What Sausage to Use for Jambalaya?

There is a long and significant history to jambalaya, a staple dish of New Orleans cooking. It has evolved like any other historical dish.

There are several different versions of the dish. They all have the same thing in common, which is that they need delicious sausage to make the dish.

The andouille sausage is the obvious choice for Louisiana Cajun cuisine, but what type of sausage should you use?

It’s possible to use regular beef sausage in jambalaya as well.

In this article, I’ll talk about what makes this dish unique and give you options for what sausage goes in jambalaya.

Origins of Jambalaya


It can be traced back to the 18th century in South Louisiana. You could point to a problem as the reason for the start of jambalaya.

There was no saffron in south Louisiana in those days, and the Spanish couldn’t make a risotto.

This makes more sense when you consider how similar Spanish paella and jambalaya are, with the latter’s notable absence of saffron.

A type of smoked sausage, seafood, and a holy trinity of diced onion, bell pepper, and celery are included in the dish of Jambalaya.

You also need cayenne pepper to get a touch of heat. Many southern dishes take a long time to prepare, but jambalaya is not one of them.

It won’t take more than an hour to cook, and it’s a one-pot dish. Pork or chicken can be used as a substitute for smoked sausage in some jambalaya dishes.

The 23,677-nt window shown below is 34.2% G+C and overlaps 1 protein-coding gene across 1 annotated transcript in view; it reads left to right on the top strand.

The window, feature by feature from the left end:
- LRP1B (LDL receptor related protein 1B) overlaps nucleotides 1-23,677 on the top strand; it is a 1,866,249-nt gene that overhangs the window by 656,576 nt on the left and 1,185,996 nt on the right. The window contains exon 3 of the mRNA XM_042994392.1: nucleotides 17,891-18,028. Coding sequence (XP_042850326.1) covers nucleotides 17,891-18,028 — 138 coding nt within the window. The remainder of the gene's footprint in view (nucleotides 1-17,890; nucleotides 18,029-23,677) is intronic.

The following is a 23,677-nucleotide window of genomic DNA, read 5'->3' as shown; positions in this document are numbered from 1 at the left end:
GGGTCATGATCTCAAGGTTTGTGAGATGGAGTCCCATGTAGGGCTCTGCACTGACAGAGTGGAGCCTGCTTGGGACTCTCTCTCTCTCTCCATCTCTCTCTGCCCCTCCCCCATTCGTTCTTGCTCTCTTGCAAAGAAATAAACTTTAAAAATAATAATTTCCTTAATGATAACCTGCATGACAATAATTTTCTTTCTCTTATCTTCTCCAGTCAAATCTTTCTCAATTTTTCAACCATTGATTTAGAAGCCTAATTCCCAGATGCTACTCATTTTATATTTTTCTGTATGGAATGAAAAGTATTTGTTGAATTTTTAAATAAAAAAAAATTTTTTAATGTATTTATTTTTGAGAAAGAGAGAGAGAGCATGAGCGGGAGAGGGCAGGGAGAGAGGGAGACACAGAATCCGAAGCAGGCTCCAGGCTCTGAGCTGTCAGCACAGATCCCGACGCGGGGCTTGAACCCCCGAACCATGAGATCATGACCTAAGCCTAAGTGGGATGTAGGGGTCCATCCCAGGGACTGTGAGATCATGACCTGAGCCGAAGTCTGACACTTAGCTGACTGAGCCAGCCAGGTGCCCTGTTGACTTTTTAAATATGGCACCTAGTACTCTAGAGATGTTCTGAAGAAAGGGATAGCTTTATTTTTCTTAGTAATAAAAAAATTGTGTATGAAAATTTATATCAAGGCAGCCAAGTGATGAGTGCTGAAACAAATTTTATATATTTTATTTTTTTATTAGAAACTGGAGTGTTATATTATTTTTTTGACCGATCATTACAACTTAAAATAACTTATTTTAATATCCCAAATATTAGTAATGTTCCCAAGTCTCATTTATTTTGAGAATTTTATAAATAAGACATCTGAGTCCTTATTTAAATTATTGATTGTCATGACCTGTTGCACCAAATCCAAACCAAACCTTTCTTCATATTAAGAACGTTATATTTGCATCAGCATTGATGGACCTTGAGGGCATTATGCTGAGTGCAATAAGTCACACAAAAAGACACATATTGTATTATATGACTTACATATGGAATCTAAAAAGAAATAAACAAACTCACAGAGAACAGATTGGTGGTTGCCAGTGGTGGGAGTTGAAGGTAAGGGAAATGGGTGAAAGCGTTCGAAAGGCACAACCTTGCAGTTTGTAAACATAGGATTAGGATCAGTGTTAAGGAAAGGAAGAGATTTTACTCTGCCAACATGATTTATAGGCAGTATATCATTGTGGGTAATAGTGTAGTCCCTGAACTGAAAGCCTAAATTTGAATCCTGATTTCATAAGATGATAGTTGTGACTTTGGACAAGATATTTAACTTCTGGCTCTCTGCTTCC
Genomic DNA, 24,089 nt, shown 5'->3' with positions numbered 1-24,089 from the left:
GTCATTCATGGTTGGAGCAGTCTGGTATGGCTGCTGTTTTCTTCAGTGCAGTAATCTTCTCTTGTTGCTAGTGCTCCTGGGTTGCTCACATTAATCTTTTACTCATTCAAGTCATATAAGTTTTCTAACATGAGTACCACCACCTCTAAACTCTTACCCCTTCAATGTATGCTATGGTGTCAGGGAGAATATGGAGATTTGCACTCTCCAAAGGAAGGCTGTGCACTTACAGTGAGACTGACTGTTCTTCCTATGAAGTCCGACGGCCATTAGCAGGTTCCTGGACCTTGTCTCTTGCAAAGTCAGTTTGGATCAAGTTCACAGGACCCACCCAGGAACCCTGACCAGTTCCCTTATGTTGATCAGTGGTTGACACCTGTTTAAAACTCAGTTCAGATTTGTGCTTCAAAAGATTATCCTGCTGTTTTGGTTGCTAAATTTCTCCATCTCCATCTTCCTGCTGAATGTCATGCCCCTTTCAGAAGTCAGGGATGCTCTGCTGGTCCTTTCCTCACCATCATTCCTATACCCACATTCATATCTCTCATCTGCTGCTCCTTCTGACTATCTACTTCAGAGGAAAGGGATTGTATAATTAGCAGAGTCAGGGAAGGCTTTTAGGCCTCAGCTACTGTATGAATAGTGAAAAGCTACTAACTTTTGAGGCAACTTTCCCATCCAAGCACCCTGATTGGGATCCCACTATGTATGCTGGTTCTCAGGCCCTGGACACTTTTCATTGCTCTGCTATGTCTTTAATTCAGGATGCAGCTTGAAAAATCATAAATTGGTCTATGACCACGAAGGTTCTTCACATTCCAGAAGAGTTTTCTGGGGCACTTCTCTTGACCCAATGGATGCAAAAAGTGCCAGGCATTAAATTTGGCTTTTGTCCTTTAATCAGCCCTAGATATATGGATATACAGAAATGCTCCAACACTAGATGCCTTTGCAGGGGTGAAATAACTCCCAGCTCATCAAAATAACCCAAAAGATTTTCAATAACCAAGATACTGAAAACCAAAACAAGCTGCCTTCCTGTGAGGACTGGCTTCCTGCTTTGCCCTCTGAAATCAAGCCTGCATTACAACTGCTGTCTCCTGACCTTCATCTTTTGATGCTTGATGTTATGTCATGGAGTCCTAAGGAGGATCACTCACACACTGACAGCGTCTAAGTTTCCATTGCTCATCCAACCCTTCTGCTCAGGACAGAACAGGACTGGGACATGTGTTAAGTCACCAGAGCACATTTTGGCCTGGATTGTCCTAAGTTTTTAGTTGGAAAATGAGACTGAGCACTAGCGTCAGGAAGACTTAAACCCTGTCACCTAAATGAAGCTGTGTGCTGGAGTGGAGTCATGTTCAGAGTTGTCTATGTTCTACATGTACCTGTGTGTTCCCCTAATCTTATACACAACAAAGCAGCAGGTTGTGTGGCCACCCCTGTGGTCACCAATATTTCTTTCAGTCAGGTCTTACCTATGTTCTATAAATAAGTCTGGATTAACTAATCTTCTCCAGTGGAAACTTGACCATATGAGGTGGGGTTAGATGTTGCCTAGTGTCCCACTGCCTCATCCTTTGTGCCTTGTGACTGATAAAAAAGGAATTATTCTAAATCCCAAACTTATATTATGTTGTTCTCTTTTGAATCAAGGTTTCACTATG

You can cook both sausage and seafood in the same dish, or you can only use seafood in jambalaya.

Jambalaya will be different from kitchen to kitchen, as it is easy to modify to suit anyone’s taste.

Long and short-grain white rice are excellent options for rice. If you choose to go with the brown rice, be aware that you will need more water or broth since it cooks longer.

Types of Jambalaya

It’s important to note that two primary types have been established for a long time, even though jambalaya recipes are versatile.

Creole Jambalaya

In the New Orleans area, it’s more common to find a version of jambalaya that contains tomatoes. It is also referred to as red jambalaya.

Tomatoes are added to the meat, the holy trinity, and the rice. The texture of tomatoes is gone, and the color of the tomatoes is mostly red.

Cajun Jambalaya

In rural areas of Louisiana, the version of jambalaya that doesn’t have tomatoes is more common.

It isn’t the same as the Creole version because the meat needs to be caramelized before adding rice and liquids. This is the reason why it is referred to as brown jambalaya.

Sausage Used in Jambalaya

If you’ve never cooked this delicious dish before, you might not know what kind of sausage to use.

Some type of smoked pork sausage is the go-to ingredient, but let’s look at the top competitors.

Andouille Sausage

France and Germany have rich sausage-making experiences that are connected to andouille sausage’s origins.

One of the best options for gumbo in Creole and Cajun cuisine is andouille sausage. It is made from the pig’s stomach and shoulder.